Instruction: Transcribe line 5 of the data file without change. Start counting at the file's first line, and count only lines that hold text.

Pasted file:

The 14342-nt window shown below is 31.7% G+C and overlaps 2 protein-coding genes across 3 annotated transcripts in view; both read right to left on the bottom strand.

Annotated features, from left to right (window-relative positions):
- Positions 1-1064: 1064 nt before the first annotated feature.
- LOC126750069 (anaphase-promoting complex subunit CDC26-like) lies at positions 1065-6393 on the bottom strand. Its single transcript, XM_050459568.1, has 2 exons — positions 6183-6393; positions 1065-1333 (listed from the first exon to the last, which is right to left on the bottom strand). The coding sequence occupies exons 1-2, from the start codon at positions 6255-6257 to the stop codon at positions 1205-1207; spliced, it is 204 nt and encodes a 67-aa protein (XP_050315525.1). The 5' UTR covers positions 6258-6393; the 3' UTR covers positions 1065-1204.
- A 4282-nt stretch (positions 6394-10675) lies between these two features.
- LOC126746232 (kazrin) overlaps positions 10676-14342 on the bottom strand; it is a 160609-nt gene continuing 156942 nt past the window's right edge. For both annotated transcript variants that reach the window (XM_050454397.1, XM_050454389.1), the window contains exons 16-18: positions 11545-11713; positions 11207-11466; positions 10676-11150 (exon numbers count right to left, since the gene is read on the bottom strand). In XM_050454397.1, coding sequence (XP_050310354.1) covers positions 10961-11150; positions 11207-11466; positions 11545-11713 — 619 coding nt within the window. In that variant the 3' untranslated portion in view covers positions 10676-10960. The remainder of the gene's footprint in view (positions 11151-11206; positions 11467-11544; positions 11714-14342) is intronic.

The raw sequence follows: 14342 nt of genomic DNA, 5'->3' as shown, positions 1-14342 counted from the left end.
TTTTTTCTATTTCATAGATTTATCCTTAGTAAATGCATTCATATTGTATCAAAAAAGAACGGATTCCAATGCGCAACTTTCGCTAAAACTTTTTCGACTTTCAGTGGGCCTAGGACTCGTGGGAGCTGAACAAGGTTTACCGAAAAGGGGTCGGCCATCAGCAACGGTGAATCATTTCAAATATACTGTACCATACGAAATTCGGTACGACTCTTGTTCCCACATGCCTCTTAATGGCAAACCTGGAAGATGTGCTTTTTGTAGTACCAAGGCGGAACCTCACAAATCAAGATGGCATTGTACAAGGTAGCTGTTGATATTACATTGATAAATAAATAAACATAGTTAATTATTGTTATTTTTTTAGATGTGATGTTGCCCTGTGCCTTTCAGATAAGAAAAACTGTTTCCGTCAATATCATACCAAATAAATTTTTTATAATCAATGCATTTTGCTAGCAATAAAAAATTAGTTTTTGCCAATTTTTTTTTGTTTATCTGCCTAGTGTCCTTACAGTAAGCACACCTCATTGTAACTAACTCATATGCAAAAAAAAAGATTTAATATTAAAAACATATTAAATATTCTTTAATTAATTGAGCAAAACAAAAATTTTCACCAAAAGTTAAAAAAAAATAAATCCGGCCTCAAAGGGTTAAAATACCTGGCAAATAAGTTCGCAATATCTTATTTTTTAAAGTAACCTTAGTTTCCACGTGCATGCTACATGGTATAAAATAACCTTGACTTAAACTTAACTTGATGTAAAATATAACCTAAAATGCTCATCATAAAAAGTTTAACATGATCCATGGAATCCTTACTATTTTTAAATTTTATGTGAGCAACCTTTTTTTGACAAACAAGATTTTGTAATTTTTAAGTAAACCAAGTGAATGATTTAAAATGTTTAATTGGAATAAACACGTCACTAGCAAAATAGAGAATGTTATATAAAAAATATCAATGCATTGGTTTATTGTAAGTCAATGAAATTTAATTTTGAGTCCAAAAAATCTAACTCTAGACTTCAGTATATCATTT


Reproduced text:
- A 4282-nt stretch (positions 6394-10675) lies between these two features.